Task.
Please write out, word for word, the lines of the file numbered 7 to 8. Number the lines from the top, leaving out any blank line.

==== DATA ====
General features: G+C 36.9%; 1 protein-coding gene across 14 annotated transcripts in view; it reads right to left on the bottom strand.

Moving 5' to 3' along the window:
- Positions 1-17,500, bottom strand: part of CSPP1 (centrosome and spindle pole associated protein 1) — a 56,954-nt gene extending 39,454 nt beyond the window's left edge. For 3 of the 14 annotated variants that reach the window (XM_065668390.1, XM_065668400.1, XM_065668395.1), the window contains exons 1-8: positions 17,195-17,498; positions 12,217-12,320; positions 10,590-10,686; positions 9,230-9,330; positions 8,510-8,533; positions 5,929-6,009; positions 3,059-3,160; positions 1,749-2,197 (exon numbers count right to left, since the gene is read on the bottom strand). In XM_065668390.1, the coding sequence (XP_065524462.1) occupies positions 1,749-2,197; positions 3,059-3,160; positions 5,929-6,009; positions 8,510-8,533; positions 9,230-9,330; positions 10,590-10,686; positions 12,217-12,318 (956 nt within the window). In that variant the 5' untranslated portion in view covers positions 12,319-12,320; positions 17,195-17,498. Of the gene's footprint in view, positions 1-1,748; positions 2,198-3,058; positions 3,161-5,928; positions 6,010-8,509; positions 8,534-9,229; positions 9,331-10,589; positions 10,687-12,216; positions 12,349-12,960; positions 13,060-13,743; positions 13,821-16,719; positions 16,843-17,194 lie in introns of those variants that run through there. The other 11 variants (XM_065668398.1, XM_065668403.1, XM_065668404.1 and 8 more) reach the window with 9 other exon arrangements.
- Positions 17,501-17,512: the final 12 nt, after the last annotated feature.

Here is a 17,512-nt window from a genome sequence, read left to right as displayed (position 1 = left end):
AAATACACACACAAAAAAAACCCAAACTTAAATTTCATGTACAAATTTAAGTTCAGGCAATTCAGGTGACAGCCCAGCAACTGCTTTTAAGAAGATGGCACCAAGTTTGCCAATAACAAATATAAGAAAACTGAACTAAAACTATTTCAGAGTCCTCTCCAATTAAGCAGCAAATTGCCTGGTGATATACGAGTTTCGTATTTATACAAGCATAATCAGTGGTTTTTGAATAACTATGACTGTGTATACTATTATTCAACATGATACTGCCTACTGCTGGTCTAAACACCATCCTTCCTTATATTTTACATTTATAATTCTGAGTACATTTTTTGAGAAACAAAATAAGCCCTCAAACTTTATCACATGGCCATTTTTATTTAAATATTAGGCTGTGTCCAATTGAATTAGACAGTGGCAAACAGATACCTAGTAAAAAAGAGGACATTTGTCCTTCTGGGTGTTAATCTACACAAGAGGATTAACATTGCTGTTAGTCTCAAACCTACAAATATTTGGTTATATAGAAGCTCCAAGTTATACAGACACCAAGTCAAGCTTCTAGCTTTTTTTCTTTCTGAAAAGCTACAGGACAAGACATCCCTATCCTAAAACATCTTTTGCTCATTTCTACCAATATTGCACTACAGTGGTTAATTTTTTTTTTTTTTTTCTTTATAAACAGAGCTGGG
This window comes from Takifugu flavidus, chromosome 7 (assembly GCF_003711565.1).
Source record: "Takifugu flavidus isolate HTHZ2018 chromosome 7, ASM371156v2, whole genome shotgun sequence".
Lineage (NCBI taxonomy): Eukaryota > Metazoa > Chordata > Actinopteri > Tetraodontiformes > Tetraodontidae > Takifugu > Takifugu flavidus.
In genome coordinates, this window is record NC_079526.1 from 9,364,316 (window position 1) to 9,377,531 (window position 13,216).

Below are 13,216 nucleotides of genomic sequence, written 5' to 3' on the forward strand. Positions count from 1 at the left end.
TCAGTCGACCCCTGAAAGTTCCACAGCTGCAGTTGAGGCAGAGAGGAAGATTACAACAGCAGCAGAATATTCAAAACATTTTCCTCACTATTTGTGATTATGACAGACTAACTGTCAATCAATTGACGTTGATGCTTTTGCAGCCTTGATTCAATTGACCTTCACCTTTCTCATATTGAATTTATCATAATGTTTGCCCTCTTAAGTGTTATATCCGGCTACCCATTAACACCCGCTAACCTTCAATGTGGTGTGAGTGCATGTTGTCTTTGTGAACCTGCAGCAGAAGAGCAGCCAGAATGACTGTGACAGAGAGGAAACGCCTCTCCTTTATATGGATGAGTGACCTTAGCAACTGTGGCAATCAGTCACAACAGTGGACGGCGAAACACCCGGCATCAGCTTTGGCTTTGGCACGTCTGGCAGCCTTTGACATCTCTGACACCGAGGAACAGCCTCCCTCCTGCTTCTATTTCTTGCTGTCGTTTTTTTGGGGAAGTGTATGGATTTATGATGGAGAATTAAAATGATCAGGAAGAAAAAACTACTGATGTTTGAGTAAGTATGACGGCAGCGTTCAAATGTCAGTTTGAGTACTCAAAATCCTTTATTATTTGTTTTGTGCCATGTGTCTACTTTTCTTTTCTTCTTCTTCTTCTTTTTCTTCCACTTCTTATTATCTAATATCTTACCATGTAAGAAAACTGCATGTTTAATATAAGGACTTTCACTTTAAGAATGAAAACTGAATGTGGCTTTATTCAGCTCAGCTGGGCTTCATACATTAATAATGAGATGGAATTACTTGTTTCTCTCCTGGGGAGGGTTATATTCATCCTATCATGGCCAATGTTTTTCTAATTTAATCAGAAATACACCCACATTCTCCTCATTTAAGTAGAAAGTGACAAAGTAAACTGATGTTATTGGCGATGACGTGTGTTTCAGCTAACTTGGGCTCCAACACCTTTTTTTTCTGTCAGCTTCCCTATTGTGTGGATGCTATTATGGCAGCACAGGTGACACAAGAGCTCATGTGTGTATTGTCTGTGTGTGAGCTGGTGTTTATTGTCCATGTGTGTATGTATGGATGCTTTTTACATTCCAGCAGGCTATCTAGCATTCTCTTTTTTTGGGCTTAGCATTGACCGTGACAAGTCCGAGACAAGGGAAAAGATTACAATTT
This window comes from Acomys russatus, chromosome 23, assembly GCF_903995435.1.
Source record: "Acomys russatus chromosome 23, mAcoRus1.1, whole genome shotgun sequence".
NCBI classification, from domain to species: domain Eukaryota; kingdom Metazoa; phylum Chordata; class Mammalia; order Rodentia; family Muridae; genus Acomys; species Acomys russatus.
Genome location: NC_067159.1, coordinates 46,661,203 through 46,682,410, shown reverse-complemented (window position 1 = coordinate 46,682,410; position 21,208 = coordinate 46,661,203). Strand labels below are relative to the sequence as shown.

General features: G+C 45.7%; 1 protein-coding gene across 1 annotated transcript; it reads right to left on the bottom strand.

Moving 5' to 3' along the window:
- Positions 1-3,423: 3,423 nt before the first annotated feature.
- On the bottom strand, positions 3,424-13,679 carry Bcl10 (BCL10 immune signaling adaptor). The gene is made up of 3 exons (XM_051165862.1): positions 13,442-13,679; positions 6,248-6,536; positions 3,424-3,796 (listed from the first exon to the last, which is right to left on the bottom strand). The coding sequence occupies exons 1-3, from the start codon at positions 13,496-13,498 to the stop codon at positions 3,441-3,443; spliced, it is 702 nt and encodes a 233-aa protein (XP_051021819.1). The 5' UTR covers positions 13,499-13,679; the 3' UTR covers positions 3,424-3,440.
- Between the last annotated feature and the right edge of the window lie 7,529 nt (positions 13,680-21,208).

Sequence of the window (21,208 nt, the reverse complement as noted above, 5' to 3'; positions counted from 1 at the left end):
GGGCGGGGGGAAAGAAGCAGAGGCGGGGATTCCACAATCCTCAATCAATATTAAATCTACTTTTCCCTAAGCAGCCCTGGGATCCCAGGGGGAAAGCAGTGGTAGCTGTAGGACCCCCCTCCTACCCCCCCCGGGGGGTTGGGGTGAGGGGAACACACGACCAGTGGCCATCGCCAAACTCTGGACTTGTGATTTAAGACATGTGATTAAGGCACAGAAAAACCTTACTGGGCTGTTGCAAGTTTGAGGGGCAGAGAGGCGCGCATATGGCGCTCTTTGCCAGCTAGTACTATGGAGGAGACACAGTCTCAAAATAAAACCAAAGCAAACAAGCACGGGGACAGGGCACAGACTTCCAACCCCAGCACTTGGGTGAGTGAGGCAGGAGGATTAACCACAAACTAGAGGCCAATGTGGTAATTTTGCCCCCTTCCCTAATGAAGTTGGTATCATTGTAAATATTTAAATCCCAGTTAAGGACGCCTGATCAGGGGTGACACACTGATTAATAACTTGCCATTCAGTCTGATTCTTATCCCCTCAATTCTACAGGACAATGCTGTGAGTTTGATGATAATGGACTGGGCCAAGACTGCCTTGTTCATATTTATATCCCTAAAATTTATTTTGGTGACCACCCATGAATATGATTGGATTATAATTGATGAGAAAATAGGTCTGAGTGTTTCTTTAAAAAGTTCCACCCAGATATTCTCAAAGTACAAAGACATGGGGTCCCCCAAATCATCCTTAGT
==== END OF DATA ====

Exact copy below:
This window comes from Takifugu flavidus, chromosome 7 (assembly GCF_003711565.1).
Source record: "Takifugu flavidus isolate HTHZ2018 chromosome 7, ASM371156v2, whole genome shotgun sequence".